As the universe evolves, scientists expect large cosmic structures to grow at a certain rate: dense regions such as galaxy clusters would grow denser, while the void of space would grow emptier.

But University of Michigan researchers have discovered that the rate at which these large structures grow is slower than predicted by Einstein’s Theory of General Relativity.

They also showed that as dark energy accelerates the universe’s global expansion, the suppression of the cosmic structure growth that the researchers see in their data is even more prominent than what the theory predicts. Their results are published in Physical Review Letters.

Galaxies are threaded throughout our universe like a giant cosmic spider web. Their distribution is not random. Instead, they tend to cluster together. In fact, the whole cosmic web started out as tiny clumps of matter in the early universe, which gradually grew into individual galaxies, and eventually galaxy clusters and filaments.

“Throughout the cosmic time, an initially small clump of mass attracts and accumulates more and more matter from its local region through gravitational interaction. As the region becomes denser and denser, it eventually collapses under its own gravity,” said Minh Nguyen, lead author of the study and postdoctoral research fellow in the U-M Department of Physics.

“So as they collapse, the clumps grow denser. That is what we mean by growth. It’s like a fabric loom where one-, two- and three-dimensional collapses look like a sheet, a filament, and a node. The reality is a mixture of all three cases, and you have galaxies living along the filaments while galaxy clusters—groups of thousands of galaxies, the most massive objects in our universe bounded by gravity—sit at the nodes.”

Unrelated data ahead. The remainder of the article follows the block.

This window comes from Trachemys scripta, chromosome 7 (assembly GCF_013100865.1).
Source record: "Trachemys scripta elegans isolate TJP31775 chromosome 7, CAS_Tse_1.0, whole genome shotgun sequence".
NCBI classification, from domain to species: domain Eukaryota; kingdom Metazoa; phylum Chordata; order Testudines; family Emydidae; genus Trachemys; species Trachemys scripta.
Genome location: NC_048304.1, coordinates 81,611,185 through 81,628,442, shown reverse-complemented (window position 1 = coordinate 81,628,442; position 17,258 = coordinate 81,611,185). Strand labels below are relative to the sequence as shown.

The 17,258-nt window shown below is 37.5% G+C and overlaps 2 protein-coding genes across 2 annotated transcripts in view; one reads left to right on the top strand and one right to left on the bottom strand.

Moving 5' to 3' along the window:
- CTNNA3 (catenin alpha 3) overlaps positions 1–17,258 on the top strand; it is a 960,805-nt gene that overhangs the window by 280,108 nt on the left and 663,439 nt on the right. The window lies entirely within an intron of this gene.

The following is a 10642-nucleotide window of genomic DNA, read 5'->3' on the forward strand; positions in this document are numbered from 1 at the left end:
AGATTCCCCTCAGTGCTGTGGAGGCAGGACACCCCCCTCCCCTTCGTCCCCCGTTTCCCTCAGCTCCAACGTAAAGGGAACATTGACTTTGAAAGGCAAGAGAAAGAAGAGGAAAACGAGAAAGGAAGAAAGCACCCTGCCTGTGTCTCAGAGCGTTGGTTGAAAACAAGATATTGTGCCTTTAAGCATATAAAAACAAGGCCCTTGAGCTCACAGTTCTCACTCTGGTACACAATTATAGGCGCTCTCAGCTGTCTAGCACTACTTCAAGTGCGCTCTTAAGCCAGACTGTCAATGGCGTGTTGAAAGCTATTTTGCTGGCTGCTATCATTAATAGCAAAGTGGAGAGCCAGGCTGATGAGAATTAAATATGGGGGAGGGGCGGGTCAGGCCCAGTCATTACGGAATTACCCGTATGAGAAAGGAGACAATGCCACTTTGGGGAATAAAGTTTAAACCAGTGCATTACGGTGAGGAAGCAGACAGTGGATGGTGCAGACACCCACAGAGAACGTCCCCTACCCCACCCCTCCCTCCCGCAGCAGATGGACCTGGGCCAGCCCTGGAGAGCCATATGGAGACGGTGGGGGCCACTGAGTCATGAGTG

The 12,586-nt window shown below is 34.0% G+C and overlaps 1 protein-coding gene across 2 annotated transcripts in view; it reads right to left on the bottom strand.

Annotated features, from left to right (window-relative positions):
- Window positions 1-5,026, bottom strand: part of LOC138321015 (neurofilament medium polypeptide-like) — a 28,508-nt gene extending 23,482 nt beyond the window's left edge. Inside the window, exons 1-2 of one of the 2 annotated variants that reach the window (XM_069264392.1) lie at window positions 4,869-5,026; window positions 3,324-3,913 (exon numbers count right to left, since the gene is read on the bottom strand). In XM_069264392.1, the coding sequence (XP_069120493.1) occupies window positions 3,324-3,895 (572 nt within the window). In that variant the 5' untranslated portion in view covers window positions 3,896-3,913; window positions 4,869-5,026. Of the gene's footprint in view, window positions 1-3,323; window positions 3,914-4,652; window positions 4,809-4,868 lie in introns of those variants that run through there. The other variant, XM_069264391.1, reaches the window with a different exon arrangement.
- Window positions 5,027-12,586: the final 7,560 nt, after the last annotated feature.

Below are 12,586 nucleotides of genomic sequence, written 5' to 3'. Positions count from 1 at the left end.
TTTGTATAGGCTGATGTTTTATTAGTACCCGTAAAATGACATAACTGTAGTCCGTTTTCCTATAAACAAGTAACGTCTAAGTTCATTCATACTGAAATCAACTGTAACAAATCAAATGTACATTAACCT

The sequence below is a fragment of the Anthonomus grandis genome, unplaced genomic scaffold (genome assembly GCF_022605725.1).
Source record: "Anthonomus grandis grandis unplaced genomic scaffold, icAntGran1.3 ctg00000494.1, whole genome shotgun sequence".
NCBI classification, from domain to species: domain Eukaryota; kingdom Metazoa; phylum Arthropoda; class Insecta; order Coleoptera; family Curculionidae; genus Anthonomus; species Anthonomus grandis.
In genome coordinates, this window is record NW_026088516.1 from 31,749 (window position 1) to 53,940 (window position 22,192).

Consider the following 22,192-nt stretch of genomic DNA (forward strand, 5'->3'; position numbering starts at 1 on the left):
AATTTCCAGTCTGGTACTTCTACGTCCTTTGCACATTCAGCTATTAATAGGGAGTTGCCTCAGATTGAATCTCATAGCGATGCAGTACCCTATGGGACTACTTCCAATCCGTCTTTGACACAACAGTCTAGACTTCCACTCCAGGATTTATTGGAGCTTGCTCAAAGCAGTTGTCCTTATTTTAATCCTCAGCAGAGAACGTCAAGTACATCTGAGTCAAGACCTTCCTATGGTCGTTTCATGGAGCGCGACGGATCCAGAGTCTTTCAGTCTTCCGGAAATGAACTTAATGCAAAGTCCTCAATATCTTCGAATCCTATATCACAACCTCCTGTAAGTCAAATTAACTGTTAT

The universe is not only made of matter. It also likely contains a mysterious component called dark energy. Dark energy accelerates the expansion of the universe on a global scale. As dark energy accelerates the expansion of the universe, it has the opposite effect on large structures.

“If gravity acts like an amplifier enhancing matter perturbations to grow into large-scale structure, then dark energy acts like an attenuator damping these perturbations and slowing the growth of structure,” Nguyen said. “By examining how cosmic structure has been clustering and growing, we can try to understand the nature of gravity and dark energy.”

Nguyen, U-M physics professor Dragan Huterer, and U-M graduate student Yuewei Wen examined the temporal growth of large-scale structure throughout cosmic time using several cosmological probes.

First, the team used what’s called the cosmic microwave background. The cosmic microwave background, or CMB, is composed of photons emitted just after the Big Bang. These photons provide a snapshot of the very early universe. As the photons travel to our telescopes, their path can become distorted, or gravitationally lensed, by large-scale structure along the way. Examining them, the researchers can infer how structure and matter between us and the cosmic microwave background are distributed.

Please read the rest of the story on the Michigan News website.

More Information:
Minh Nguyen
Dragan Huterer
Yuewei Wen
Study: Evidence for Suppression of Structure Growth in the Concordance Cosmological Model

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